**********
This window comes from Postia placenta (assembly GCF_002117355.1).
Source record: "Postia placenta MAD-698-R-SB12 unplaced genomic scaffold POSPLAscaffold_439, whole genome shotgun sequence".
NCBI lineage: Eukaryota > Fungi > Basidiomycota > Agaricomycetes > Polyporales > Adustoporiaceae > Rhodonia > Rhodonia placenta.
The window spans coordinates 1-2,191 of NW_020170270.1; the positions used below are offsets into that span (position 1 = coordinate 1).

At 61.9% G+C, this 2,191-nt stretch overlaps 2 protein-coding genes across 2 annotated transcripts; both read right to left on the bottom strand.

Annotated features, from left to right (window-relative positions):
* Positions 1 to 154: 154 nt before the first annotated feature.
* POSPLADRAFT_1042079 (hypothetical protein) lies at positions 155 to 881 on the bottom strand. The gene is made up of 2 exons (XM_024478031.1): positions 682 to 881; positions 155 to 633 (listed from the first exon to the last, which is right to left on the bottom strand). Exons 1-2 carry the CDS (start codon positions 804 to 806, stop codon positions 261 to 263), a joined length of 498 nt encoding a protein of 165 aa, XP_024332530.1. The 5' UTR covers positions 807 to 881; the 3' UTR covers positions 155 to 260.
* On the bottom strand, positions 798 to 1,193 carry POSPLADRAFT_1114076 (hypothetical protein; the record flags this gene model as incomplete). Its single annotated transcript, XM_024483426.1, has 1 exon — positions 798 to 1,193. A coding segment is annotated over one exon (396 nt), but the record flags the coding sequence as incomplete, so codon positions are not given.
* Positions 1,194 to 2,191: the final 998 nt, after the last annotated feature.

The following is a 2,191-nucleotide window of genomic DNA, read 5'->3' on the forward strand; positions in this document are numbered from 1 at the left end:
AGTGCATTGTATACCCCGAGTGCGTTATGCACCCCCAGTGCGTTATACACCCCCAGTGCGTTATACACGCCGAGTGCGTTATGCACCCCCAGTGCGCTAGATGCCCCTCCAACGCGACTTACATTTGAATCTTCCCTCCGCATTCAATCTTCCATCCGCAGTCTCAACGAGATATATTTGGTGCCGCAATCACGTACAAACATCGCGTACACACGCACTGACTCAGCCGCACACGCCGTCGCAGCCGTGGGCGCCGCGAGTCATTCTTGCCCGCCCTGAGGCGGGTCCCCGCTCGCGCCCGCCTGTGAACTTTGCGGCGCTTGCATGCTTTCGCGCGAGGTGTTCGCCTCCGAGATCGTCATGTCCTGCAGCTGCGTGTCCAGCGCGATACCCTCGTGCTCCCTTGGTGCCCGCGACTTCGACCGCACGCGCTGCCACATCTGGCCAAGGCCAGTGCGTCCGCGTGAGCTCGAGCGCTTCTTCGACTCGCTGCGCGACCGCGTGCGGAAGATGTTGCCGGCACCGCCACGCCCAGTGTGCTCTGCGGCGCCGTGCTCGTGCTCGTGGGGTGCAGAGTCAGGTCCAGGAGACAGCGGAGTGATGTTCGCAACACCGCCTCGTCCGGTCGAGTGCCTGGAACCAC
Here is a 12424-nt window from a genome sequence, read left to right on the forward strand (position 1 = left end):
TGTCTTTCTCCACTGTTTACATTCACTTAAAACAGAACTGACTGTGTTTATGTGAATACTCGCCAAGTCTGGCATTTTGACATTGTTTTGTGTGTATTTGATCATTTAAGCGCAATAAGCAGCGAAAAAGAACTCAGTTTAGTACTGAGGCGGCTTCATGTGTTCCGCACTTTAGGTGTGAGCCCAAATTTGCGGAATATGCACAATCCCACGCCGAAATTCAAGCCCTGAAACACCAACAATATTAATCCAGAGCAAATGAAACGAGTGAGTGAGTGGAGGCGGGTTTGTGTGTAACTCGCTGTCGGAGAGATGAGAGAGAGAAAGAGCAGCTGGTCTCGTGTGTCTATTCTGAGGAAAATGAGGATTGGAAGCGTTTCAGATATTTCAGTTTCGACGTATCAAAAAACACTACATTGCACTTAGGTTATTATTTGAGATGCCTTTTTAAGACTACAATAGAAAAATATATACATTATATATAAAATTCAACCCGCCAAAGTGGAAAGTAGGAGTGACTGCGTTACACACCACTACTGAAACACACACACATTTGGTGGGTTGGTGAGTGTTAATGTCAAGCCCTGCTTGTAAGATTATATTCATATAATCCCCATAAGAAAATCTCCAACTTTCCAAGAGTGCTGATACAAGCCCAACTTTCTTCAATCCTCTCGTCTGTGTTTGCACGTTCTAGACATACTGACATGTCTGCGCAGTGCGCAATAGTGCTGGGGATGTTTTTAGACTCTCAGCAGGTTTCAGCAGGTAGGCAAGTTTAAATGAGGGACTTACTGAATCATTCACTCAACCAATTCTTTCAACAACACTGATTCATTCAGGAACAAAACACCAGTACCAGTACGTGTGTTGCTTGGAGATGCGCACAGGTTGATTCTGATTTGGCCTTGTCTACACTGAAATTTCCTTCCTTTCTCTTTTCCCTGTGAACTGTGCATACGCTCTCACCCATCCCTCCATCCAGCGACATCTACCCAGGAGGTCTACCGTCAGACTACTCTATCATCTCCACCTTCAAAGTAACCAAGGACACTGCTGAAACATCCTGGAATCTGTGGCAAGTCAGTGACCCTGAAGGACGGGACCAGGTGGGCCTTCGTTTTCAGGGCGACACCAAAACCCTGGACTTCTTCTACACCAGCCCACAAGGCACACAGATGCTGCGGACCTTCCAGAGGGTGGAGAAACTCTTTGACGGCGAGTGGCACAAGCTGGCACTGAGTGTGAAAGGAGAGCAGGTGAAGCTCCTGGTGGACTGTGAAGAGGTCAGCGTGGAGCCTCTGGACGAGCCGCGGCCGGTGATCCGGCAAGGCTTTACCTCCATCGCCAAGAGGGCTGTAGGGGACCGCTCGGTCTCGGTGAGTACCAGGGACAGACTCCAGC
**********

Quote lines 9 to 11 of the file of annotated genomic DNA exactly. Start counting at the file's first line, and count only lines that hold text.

* On the bottom strand, positions 798 to 1,193 carry POSPLADRAFT_1114076 (hypothetical protein; the record flags this gene model as incomplete). Its single annotated transcript, XM_024483426.1, has 1 exon — positions 798 to 1,193. A coding segment is annotated over one exon (396 nt), but the record flags the coding sequence as incomplete, so codon positions are not given.
* Positions 1,194 to 2,191: the final 998 nt, after the last annotated feature.

The following is a 2,191-nucleotide window of genomic DNA, read 5'->3' on the forward strand; positions in this document are numbered from 1 at the left end: